So, you've watched the Olympic Winter Games and you’ve found yourself, a friend, or your child interested in speed skating. Here's everything you need to know to get involved in this fast-paced, thrilling sport.
There are three disciplines of speed skating: long track, short track and inline speed skating. Let's explore the differences.
Long track speed skating is done on a 400m ice oval. In the United States, there are only six long track ovals! They are located in Anchorage, Alaska; Salt Lake City, Utah; Butte, Montana; Roseville, Minnesota; Milwaukee, Wisconsin; and Lake Placid, New York.
Most long track is raced in a time-trial format, where two skaters will go head to head during a race. During the Mass Start event, a skater will go to the line with over 15 other skaters.
Long track is also traditionally done on a clap-blade skate. This means that the blade partially separates from the skating boot to help keep the blade on the ice for longer, similar to cross country skis. When the blade comes back in contact with the boot, it makes a “clapping” noise - hence the name!
Short track speed skating is raced on a 111m iced track. Short trackers use the same ice that hockey players use for their games. In the U.S., there are 37 states that have ice rinks that have short track clubs.
Short track is raced in a pack-style format. A skater can go to the line with three-to-six additional skaters for their race. In addition to individual races, a short tracker will compete with three other teammates in relay events against other teams.
Instead of a clap-blade, short track skaters use a fixed blade. This means that the blade will stay attached to their skate the entire race.
The final discipline of speed skating is inline. Although inline does not fall under US Speedskating’s guidance, they fall under our partner USA Roller Sports (USARS). Inline is done off the ice and can be done indoors, outdoors, on a banked track, or anywhere outdoors!
Inline can be done in a time-trial, pack style or marathon format for racing. For skates, inliners skate on three-to-four wheels that are lined up in a straight line.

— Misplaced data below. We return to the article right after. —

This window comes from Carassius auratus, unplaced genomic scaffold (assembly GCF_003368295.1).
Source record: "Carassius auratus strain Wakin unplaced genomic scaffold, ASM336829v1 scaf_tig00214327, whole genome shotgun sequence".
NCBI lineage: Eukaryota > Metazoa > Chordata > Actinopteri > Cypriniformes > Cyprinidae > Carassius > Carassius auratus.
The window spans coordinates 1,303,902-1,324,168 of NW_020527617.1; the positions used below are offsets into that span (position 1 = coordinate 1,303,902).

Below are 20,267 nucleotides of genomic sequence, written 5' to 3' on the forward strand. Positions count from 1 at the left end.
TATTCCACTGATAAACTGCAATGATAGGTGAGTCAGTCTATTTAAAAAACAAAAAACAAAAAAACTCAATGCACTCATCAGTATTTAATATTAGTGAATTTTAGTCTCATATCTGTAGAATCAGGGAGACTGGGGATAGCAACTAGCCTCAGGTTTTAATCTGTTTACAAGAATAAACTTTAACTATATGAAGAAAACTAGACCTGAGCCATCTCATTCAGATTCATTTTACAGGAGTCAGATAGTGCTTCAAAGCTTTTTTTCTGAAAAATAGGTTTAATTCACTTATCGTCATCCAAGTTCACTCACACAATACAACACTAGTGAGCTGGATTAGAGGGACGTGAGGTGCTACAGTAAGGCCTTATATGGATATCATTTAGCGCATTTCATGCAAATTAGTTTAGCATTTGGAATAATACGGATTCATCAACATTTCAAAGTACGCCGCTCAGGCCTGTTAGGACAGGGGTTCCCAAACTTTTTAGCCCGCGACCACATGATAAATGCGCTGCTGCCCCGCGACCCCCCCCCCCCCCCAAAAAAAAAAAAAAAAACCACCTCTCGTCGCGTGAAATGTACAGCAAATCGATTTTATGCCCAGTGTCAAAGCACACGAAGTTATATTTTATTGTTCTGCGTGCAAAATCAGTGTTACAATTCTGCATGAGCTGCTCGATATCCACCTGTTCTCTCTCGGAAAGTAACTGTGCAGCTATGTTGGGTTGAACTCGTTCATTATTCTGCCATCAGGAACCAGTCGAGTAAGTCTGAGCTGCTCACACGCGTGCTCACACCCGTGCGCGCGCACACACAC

One of the benefits of inline is accessibility. You don’t need an ice rink, just strap on inlines and head outside!
Find a Club Near You
Now that you’ve got an understanding of speed skating, how do you get involved with one of the disciplines? The best resource is to use the ‘Find a Club’ feature on our site, where you can find a club near you by exploring our interactive map. Each club will have contact information listed.
In total there are just over 60 ice speed skating clubs in the U.S. available for you to join! To find inline clubs that may not be listed on our feature, click here.
Another way to locate an ice speed skating program for you is to use Learn to Skate USA’s website. Learn to Skate USA is endorsed by US Speedskating, US Figure Skating and US Hockey as a way to help everyone find a way to skate!
“The emphasis of this curriculum is to develop confident and competent skaters of all levels and ages. The six levels can be taught as a group or used as individual goals. From the first steps on the ice, skaters will progress at their own pace and advance once they have mastered each skill. These skills will build a foundation that will aid skaters throughout the rest of their skating careers.”
Time for your First Session
Now that you’ve found a club that you want to join, the next step is to get in contact with that club. Each club has a little bit of a different process, rules and guidelines so communicating with the club right up to your very first practice will help you be as prepared as possible for your first session!
What to Wear
For your first session, you will want to wear a comfortable pair of sweatpants, a warm sweatshirt or light jacket so as to not inhibit your movement. Additionally, a warm pair of socks, gloves, a helmet and a set of knee pads can be helpful.
As for skates, a lot of clubs have skates that are available to use and or loan for practices. By contacting the club you want to get involved with and sharing your shoe size, they can help get a pair of skates for you.
Become a Part of the Speed Skating Community
Now it is time to become a part of the speed skating community! Establishing a good relationship with your club will set you up for speed skating success. Most coaches and helpers are volunteers and are current or former skaters. Clubs do a great job at creating a fun social environment to get involved and create a community!
Speed skating is a family sport - in most clubs you’ll find parents out skating and having fun with their kids. From an athlete development standpoint, one of the number one ways to improve your child's athletic performance/ career and general physical ability is by participating with them! Get involved, speed skating is for everyone and anyone of all ages.
Now that you've learned about 'what you need to know', it is time to speed skate! Tag us on social media @USSpeedskating on all major platforms to show us what you've learned.
Listen to our podcast on this topic here.